Home IOS Development The (Swap) Case of the Lacking Binding — Erica Sadun

The (Swap) Case of the Lacking Binding — Erica Sadun

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The (Swap) Case of the Lacking Binding — Erica Sadun

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Right here’s a cool little problem introduced up this morning by a pal. Take into account the next code:

swap foo {
  case .a: return "a"
  case .b(let str) the place str.hasPrefix("c"), .c: return "c"
  case .b: return "b"
}

It gained’t compile.

Whenever you bind a logo for one sample, you have to bind that image for each sample in a case. This prevents you, for instance, from binding str in a single sample after which trying to make use of str within the shared case physique. For instance, take into account this case. What would you anticipate to occur when foo is .c?

func switchTheFallthroughOrder(foo: Foo) -> String {
    swap foo {
    case .a: return "a"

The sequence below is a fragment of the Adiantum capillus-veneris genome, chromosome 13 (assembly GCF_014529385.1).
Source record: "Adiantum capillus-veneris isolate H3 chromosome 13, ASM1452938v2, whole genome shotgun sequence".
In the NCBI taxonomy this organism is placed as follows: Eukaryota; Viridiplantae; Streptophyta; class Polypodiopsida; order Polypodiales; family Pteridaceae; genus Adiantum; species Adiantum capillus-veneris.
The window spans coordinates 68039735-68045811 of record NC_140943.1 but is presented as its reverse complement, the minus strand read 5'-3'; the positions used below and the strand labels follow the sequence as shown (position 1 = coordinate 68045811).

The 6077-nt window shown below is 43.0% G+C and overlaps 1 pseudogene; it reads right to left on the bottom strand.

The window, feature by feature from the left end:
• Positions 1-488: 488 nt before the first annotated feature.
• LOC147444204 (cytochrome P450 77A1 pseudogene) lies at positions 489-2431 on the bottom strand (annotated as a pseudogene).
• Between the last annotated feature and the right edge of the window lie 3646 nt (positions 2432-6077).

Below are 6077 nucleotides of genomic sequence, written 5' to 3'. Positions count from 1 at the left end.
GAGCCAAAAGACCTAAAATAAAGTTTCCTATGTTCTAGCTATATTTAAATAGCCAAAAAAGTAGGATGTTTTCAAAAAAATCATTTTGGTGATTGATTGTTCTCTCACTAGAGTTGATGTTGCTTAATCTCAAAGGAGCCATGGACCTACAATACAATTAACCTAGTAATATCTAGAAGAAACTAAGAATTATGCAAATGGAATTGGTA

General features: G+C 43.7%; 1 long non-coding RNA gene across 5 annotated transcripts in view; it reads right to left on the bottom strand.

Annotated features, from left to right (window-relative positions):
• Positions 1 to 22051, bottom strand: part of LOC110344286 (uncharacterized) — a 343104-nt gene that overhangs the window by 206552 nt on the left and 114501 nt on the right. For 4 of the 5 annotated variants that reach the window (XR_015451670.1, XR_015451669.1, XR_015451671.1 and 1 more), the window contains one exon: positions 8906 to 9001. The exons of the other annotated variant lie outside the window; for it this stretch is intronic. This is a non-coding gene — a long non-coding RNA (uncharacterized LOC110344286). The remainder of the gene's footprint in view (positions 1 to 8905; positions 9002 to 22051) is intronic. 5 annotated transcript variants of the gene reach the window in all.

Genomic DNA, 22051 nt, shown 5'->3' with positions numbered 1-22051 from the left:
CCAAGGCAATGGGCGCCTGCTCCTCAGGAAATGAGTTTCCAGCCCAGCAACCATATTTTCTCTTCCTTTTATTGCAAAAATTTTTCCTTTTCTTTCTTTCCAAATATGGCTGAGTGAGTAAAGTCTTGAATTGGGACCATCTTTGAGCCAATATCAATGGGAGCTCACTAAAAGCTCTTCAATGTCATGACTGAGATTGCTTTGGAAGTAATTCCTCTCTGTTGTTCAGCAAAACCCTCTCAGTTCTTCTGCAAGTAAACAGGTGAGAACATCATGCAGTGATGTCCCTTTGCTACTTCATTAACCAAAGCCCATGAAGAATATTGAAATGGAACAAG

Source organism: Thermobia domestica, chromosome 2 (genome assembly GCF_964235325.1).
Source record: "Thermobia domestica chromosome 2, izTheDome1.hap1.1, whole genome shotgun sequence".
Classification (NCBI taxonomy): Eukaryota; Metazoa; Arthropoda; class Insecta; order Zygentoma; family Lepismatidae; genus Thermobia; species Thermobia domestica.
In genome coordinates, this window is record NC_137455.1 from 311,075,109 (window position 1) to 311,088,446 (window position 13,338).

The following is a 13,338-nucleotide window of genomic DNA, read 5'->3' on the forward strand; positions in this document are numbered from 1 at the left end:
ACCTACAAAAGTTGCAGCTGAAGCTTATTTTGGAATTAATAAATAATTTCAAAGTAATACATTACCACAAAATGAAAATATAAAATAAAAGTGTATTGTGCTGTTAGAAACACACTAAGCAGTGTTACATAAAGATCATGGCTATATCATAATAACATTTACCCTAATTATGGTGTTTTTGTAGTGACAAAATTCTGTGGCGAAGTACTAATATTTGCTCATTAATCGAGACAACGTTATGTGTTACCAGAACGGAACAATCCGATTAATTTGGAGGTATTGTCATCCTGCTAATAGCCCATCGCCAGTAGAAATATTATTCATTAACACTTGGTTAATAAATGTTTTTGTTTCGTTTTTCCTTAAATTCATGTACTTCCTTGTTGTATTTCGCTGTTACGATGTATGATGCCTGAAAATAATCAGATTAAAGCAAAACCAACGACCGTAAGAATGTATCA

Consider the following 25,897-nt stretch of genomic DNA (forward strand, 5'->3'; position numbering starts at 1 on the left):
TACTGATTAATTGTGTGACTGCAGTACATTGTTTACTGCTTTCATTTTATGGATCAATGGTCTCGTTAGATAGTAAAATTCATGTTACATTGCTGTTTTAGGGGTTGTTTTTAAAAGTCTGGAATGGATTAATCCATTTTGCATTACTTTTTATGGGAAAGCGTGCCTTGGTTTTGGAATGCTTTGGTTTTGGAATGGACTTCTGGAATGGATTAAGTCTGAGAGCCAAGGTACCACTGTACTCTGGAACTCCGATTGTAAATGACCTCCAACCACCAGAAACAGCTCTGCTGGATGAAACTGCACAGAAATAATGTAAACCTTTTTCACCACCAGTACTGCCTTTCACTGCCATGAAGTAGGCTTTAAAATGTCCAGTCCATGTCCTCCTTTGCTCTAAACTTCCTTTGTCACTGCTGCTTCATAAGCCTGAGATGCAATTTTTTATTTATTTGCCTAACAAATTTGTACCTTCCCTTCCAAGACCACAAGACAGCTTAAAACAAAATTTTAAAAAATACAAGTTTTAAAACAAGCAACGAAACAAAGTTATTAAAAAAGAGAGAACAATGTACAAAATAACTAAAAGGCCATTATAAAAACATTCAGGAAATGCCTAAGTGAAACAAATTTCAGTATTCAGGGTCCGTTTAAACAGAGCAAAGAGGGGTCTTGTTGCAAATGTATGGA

case .b(let str) the place str.hasPrefix("c"), .c:
        // Utilizing `str` right here is unhealthy!
        print(str)
        return "c"
    case .b: return "b"
    }
}

Regardless of my first knee-jerk refactoring, transferring out the .c case to make use of fallthrough doesn’t work. Once more, it is because str shouldn’t be certain for .c and may be used within the successive case physique:

Nevertheless, as Greg Titus identified, when you swap the order to make use of the binding case first with fallthrough, Swift is aware of at compile time that the binding gained’t keep on past that scope. This resolves the error, since str is just used within the the place clause to slim the sample matching:

Additional, when utilizing bindings in case exams, a waterfall strategy the place the certain gadgets are used earlier than fallthrough can prolong via a number of steps with the blessing of the compiler:

case .widest(let first, let second) the place first.satisfiesACondition():
    // can use `first`, `second` right here
    fallthrough
case .medium(let second) the place second.satisfiesAnotherCondition():
    // can use `second` right here even when it was certain 
    // through `widest` above through fallthrough
    fallthrough
case .narrowest: return someValue

My due to Greg Titus for figuring this all out!



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